Zainab Hashi welled up with anger at a Senate committee hearing last week as she watched speaker after speaker accuse Somali-owned child-care centers of defrauding the state, and even worse, diverting money meant for poor families to fund terrorist groups overseas.
"Why were we not allowed to testify?" asked Hashi, who is Somali-American and owns a day-care center in Minneapolis and sat near the front row at the hearing. "We are being scapegoated … and vilified for political reasons, and it's disgusting."
As a co-founder of Minnesota's largest association of minority-owned day-care providers, Hashi has spent much of the past three years trying to change public perceptions of their businesses. She started at a difficult time: A series of high-profile criminal prosecutions involving Somali-owned day cares put the industry on the defensive and led to heightened scrutiny from the state. Regulators found incidents of overbilling and that some providers were recruiting parents as employees on the condition that they enroll their children using public subsidies.
Since then, her organization has pushed to shore up quality by educating providers on regulatory compliance and expanding participation in Minnesota's child-care quality ratings system. It has also attacked the stigma head-on by kicking out owners suspected of fraud. Her group, the Minnesota Minority Childcare Association, even worked with state officials on ways to detect fraud and kickbacks.
Yet Hashi and other Somali day-care owners feel their voices have gone largely ignored in the wake of a recent television news report suggesting rampant fraud in the state's child-care subsidy program. The widely publicized report alleged that Minnesota refugee families are taking suitcases full of cash to Somalia and Middle Eastern countries where terrorist groups are active.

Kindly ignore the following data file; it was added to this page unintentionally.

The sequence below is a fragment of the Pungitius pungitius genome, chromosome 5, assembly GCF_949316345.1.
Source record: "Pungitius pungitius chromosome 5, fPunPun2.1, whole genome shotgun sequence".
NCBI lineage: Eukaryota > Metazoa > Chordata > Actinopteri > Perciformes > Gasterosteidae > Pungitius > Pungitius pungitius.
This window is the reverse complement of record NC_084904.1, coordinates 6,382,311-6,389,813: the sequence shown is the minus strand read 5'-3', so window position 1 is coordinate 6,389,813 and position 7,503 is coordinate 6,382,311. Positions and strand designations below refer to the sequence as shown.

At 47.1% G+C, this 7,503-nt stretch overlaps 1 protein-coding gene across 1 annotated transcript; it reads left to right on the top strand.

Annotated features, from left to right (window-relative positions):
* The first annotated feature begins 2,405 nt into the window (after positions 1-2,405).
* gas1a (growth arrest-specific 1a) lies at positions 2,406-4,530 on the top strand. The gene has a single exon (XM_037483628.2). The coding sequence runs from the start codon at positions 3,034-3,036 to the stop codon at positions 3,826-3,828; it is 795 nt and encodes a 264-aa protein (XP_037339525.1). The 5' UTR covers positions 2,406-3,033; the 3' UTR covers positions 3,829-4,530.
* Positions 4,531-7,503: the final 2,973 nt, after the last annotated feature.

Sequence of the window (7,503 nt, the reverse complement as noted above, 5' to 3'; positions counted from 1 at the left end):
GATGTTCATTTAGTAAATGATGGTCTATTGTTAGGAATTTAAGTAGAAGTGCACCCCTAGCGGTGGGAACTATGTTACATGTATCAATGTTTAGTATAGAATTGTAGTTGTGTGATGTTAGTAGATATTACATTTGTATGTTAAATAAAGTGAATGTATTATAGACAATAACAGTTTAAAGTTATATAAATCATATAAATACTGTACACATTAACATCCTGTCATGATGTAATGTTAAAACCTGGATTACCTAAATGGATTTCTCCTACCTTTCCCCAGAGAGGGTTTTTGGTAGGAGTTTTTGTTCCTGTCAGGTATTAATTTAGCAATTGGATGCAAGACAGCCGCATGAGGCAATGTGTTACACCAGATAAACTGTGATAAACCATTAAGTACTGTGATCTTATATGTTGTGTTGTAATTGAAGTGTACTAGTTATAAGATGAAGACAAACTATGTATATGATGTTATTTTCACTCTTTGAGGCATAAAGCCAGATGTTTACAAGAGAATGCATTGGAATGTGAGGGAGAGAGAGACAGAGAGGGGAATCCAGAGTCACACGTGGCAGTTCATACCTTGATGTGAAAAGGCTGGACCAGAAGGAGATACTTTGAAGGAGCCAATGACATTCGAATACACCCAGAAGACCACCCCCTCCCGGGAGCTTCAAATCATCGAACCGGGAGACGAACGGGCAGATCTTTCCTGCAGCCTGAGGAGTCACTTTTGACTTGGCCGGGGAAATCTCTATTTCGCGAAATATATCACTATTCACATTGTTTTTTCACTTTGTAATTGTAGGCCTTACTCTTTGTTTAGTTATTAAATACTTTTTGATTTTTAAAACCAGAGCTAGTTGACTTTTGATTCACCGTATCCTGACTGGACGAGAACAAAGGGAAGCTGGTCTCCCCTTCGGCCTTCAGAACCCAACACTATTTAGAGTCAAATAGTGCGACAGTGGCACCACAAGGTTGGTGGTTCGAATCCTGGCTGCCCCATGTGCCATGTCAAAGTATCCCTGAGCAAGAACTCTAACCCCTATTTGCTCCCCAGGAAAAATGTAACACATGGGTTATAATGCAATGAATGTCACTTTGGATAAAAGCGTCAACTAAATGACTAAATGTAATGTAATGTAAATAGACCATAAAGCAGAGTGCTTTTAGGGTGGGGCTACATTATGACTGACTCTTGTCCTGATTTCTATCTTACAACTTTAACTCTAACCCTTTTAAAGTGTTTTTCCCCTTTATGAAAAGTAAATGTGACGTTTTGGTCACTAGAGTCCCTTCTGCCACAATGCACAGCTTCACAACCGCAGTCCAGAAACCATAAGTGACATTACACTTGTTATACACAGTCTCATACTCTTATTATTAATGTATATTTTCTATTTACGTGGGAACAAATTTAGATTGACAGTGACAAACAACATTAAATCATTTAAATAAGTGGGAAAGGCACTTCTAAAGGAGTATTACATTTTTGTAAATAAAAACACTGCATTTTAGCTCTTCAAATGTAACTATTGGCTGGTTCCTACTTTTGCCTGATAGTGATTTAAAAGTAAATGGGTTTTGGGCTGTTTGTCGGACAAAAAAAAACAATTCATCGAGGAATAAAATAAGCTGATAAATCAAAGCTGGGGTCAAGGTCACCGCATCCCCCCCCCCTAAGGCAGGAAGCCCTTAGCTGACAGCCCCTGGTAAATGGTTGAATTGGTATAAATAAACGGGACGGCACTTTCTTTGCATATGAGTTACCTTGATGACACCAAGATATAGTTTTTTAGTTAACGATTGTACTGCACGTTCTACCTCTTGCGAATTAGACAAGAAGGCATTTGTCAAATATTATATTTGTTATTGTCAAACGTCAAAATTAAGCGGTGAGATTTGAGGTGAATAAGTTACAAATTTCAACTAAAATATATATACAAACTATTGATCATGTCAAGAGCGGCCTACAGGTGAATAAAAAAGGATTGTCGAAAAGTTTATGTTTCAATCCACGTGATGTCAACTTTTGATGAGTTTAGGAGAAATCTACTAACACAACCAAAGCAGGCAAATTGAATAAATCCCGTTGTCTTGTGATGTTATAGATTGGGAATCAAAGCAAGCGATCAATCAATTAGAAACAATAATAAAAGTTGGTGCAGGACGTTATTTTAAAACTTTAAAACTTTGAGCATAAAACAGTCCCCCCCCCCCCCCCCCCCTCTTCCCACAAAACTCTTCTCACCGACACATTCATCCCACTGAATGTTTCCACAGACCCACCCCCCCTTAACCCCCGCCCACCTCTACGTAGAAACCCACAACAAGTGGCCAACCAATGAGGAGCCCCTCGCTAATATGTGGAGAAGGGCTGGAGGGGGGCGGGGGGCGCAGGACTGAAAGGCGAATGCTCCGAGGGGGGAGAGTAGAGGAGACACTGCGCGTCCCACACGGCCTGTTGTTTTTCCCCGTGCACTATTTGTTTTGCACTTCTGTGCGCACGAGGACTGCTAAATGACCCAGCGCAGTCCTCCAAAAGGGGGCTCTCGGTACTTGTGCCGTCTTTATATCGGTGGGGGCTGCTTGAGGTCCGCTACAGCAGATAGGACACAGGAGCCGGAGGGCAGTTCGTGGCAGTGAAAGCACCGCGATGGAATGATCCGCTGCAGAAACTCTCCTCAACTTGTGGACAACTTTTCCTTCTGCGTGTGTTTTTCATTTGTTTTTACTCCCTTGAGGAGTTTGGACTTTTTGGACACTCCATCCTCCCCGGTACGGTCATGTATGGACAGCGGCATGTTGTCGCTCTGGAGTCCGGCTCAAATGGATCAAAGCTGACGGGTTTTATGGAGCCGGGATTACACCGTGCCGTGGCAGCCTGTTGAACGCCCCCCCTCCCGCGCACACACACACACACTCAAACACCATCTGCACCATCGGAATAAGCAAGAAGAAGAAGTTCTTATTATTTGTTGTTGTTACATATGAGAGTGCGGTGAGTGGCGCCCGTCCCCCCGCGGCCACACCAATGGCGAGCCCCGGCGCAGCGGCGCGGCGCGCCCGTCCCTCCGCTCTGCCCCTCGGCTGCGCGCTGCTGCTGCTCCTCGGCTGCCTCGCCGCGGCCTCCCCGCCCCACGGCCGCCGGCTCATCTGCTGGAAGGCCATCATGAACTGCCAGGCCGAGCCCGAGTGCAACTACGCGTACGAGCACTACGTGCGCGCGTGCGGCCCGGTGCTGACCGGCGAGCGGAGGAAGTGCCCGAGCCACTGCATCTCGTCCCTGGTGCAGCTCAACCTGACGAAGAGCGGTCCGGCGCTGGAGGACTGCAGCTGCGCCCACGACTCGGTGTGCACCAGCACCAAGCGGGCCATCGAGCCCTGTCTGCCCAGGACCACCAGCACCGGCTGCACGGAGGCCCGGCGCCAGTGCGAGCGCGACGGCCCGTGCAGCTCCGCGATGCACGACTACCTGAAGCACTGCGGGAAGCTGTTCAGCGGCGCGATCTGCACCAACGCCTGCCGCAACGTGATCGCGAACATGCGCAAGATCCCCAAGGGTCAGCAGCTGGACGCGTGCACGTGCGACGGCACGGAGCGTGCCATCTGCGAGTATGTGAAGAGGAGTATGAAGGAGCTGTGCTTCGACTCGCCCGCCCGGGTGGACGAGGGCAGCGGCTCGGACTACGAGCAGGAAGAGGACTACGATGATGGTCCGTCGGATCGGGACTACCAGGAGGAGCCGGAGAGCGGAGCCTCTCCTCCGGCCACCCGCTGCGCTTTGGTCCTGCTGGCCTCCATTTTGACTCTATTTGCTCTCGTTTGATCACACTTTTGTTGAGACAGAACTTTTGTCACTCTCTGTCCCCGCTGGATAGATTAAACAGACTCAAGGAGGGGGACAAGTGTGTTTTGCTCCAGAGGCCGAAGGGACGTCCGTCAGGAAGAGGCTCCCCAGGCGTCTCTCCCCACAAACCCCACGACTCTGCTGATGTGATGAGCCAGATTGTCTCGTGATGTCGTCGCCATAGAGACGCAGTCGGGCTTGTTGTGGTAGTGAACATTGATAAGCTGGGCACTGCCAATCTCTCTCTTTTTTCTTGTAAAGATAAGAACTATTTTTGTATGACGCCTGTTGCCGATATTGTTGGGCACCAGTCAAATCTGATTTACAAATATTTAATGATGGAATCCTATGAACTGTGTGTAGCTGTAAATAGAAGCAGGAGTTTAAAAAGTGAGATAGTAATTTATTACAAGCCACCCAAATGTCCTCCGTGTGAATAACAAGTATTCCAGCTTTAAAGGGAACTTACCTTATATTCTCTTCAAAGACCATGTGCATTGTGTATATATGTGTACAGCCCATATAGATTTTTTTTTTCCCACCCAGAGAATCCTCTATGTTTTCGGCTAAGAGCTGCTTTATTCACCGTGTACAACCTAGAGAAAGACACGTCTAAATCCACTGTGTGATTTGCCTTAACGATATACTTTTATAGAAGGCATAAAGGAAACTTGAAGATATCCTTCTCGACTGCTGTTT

The report has roiled Somali day-care operators and their family clients across the state, just as many felt they were finally beginning to emerge from a cloud of suspicion. In April 2016, Abdirizak Gayre of Minneapolis and Ibrahim A. Osman of New Hope were charged with an extended fraud against the child-care assistance program. Using secret cameras, investigators found 1,673 incidents in which their day-care center claimed children were in attendance when records showed they were actually absent.
A half-dozen similar cases led to a series of meetings between the state Department of Human Services, which administers the child-subsidy program, and child-care providers who serve Somali children, as well as training sessions to educate providers about licensing rules, background studies laws and fraud.
"There was a shadow over us then, and now that shadow has grown much larger," said Isaak Geedi, chairman of the Minnesota Minority Childcare Association.